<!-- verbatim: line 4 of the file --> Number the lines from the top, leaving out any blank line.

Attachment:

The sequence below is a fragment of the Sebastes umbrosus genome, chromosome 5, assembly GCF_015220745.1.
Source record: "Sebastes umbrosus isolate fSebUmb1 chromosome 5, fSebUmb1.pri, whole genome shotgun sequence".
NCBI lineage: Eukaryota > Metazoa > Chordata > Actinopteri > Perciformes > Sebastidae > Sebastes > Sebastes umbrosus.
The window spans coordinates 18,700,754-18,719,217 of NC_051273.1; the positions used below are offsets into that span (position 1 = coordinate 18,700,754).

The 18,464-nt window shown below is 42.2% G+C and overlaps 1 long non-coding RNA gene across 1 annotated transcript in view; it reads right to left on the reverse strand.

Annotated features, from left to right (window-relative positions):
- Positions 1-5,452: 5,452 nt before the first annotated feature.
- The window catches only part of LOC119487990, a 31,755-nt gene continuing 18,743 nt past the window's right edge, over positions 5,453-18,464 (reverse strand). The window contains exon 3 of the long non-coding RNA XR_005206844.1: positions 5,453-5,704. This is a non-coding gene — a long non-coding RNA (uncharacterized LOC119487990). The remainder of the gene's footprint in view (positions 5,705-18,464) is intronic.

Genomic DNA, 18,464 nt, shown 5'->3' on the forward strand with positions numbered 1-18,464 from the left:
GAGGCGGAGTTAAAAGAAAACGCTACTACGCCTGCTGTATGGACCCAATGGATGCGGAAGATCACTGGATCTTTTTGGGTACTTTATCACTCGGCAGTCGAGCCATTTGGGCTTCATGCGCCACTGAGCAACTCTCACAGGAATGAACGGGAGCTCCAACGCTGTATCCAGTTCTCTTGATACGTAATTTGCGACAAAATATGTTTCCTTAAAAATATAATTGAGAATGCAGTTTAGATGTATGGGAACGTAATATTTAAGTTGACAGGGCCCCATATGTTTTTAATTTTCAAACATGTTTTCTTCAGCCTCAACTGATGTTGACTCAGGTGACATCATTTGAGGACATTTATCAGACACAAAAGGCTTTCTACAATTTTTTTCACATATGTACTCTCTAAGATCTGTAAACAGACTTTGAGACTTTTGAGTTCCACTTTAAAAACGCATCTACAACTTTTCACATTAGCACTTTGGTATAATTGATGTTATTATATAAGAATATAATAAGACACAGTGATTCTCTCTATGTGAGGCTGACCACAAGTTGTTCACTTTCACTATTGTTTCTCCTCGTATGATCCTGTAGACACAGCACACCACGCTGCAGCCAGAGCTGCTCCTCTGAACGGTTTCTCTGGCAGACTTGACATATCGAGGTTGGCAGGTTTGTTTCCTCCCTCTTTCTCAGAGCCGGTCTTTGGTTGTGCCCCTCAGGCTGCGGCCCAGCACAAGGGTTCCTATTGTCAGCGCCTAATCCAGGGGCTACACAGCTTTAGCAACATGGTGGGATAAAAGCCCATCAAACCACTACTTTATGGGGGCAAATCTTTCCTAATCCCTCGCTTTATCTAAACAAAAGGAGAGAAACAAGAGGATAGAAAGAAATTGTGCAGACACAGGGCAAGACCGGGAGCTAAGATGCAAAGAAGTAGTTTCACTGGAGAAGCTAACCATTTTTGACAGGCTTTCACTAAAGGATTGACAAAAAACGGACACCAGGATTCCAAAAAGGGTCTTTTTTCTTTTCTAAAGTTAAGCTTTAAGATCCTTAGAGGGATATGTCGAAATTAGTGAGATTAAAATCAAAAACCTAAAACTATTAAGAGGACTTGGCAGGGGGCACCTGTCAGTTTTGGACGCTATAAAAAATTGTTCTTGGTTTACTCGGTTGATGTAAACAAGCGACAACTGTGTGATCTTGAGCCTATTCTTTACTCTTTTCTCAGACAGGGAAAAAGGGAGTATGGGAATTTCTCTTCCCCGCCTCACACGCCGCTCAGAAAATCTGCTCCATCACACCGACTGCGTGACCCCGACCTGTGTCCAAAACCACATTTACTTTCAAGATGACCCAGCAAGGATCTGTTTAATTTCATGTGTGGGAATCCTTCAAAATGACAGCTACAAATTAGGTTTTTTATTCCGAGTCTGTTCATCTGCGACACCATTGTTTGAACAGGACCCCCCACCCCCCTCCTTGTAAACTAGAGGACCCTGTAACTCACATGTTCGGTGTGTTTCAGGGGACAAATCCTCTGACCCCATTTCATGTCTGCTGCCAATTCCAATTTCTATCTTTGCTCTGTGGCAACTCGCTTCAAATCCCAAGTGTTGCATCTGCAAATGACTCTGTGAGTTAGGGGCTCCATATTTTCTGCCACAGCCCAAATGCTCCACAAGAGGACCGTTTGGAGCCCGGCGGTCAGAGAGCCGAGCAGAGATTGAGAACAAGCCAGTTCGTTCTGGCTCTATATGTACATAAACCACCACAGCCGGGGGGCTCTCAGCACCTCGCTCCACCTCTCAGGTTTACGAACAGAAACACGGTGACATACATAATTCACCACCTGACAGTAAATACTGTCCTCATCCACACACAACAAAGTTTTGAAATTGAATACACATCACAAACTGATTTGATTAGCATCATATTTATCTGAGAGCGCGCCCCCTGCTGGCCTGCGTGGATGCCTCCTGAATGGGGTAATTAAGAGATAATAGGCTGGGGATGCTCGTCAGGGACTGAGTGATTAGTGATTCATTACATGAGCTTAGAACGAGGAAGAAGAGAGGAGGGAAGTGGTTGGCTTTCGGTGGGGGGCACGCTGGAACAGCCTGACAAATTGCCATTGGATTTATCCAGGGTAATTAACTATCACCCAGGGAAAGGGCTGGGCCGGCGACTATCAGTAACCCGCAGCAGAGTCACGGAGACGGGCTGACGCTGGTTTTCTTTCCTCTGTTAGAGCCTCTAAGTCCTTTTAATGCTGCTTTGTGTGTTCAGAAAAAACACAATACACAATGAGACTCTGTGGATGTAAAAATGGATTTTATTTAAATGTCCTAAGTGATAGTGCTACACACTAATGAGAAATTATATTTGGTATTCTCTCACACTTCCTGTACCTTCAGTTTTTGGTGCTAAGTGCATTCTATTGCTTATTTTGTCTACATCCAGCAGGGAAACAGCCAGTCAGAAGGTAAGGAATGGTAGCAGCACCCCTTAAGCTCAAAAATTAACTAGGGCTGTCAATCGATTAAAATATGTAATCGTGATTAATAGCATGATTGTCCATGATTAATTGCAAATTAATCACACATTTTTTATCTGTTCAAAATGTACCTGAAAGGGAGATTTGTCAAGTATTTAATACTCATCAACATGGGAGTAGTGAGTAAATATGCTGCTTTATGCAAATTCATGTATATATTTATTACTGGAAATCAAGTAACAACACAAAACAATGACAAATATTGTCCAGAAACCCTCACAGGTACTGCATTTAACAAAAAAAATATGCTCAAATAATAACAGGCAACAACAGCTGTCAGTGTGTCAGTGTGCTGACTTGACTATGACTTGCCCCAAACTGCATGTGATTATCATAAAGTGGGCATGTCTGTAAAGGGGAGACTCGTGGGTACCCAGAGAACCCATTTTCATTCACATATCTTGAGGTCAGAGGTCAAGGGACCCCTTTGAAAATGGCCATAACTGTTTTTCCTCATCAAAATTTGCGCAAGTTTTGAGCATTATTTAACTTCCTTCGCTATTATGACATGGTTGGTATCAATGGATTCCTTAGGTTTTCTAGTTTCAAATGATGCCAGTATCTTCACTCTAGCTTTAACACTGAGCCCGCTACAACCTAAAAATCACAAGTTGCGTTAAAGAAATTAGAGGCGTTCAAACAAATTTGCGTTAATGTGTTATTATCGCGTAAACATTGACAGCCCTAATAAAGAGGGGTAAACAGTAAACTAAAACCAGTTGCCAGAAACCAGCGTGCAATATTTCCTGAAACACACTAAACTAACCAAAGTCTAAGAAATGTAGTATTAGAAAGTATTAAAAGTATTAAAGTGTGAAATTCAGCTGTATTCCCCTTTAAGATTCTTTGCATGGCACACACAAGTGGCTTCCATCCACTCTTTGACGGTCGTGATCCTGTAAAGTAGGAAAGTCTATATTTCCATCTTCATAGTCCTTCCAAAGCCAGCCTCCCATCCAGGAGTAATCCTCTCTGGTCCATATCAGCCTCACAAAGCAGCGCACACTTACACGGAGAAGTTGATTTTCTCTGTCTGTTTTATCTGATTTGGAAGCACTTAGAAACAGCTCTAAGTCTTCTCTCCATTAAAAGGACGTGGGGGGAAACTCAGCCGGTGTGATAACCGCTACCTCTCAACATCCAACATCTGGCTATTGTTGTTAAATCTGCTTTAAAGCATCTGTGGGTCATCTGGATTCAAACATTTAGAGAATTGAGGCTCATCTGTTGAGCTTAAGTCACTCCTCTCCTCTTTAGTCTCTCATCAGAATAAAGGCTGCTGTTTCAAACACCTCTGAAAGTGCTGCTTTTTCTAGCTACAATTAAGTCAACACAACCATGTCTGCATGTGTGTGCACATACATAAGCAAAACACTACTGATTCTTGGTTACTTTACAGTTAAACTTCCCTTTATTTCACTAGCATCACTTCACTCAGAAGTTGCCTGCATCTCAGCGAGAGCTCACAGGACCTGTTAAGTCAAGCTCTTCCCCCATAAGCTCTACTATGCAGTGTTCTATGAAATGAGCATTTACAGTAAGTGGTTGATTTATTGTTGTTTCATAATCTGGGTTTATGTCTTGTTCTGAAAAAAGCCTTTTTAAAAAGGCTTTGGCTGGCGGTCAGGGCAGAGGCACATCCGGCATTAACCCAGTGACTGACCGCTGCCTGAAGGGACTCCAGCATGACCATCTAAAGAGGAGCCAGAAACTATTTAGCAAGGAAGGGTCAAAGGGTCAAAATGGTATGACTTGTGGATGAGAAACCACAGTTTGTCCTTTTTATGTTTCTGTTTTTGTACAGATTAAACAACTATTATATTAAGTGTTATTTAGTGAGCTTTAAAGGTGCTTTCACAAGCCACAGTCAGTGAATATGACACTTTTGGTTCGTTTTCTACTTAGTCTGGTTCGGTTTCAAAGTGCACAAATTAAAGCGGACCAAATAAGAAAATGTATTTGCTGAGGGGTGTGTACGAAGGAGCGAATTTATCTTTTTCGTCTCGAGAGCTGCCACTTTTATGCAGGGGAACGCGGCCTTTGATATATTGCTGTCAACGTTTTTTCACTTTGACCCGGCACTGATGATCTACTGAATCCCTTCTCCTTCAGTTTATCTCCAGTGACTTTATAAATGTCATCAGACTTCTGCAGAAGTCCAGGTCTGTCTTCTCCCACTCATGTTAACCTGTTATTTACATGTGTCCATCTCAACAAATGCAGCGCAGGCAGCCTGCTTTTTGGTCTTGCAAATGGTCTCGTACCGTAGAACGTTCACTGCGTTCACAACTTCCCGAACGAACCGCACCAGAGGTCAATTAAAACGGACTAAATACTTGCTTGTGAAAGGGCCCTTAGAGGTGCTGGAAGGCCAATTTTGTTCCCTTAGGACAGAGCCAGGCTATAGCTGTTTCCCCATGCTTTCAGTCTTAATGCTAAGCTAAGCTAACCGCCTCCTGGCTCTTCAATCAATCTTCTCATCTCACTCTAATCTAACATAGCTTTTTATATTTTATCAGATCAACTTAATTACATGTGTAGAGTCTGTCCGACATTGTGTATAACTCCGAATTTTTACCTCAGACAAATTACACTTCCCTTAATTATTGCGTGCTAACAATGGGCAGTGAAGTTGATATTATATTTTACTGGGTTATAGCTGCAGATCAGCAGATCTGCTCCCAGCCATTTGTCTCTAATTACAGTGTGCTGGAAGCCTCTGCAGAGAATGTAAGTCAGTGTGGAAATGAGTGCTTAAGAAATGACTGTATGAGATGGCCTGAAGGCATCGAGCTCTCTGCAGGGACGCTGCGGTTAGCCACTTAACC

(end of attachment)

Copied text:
The window spans coordinates 18,700,754-18,719,217 of NC_051273.1; the positions used below are offsets into that span (position 1 = coordinate 18,700,754).